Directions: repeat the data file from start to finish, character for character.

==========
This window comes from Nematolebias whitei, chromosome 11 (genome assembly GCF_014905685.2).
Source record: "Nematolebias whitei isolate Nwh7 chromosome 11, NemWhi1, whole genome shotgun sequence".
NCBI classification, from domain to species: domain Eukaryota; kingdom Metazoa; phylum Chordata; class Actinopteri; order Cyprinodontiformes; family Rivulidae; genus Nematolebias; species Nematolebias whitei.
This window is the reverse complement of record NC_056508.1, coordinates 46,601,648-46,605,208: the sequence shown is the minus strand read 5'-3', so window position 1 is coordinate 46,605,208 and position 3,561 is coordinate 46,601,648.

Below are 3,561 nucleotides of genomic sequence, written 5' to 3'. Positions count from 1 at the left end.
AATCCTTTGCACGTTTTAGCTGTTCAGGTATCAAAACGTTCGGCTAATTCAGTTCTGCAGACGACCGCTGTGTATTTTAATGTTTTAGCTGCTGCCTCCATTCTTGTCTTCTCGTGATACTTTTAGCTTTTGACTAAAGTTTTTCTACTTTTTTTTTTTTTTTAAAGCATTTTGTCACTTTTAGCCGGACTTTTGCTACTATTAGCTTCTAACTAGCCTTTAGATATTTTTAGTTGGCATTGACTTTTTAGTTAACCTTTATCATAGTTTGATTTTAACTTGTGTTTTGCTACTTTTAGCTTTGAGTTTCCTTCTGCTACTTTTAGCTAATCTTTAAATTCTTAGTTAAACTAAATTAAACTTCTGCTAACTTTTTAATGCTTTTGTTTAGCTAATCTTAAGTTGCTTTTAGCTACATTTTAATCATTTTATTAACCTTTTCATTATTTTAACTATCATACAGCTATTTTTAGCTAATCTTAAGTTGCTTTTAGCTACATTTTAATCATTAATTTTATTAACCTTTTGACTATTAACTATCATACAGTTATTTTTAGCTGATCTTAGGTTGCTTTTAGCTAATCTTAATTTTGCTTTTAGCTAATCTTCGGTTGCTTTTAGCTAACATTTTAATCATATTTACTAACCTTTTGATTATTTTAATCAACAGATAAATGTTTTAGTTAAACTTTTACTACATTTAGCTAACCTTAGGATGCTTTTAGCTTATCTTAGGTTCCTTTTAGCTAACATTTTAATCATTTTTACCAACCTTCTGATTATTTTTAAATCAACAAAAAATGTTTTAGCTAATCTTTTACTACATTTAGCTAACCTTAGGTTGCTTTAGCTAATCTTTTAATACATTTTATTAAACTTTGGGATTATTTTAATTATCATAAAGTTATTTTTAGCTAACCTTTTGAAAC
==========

This window comes from Nematolebias whitei, chromosome 11 (genome assembly GCF_014905685.2).
Source record: "Nematolebias whitei isolate Nwh7 chromosome 11, NemWhi1, whole genome shotgun sequence".
NCBI classification, from domain to species: domain Eukaryota; kingdom Metazoa; phylum Chordata; class Actinopteri; order Cyprinodontiformes; family Rivulidae; genus Nematolebias; species Nematolebias whitei.
This window is the reverse complement of record NC_056508.1, coordinates 46,601,648-46,605,208: the sequence shown is the minus strand read 5'-3', so window position 1 is coordinate 46,605,208 and position 3,561 is coordinate 46,601,648.

Below are 3,561 nucleotides of genomic sequence, written 5' to 3'. Positions count from 1 at the left end.
AATCCTTTGCACGTTTTAGCTGTTCAGGTATCAAAACGTTCGGCTAATTCAGTTCTGCAGACGACCGCTGTGTATTTTAATGTTTTAGCTGCTGCCTCCATTCTTGTCTTCTCGTGATACTTTTAGCTTTTGACTAAAGTTTTTCTACTTTTTTTTTTTTTTTAAAGCATTTTGTCACTTTTAGCCGGACTTTTGCTACTATTAGCTTCTAACTAGCCTTTAGATATTTTTAGTTGGCATTGACTTTTTAGTTAACCTTTATCATAGTTTGATTTTAACTTGTGTTTTGCTACTTTTAGCTTTGAGTTTCCTTCTGCTACTTTTAGCTAATCTTTAAATTCTTAGTTAAACTAAATTAAACTTCTGCTAACTTTTTAATGCTTTTGTTTAGCTAATCTTAAGTTGCTTTTAGCTACATTTTAATCATTTTATTAACCTTTTCATTATTTTAACTATCATACAGCTATTTTTAGCTAATCTTAAGTTGCTTTTAGCTACATTTTAATCATTAATTTTATTAACCTTTTGACTATTAACTATCATACAGTTATTTTTAGCTGATCTTAGGTTGCTTTTAGCTAATCTTAATTTTGCTTTTAGCTAATCTTCGGTTGCTTTTAGCTAACATTTTAATCATATTTACTAACCTTTTGATTATTTTAATCAACAGATAAATGTTTTAGTTAAACTTTTACTACATTTAGCTAACCTTAGGATGCTTTTAGCTTATCTTAGGTTCCTTTTAGCTAACATTTTAATCATTTTTACCAACCTTCTGATTATTTTTAAATCAACAAAAAATGTTTTAGCTAATCTTTTACTACATTTAGCTAACCTTAGGTTGCTTTAGCTAATCTTTTAATACATTTTATTAAACTTTGGGATTATTTTAATTATCATAAAGTTATTTTTAGCTAACCTTTTGAAAC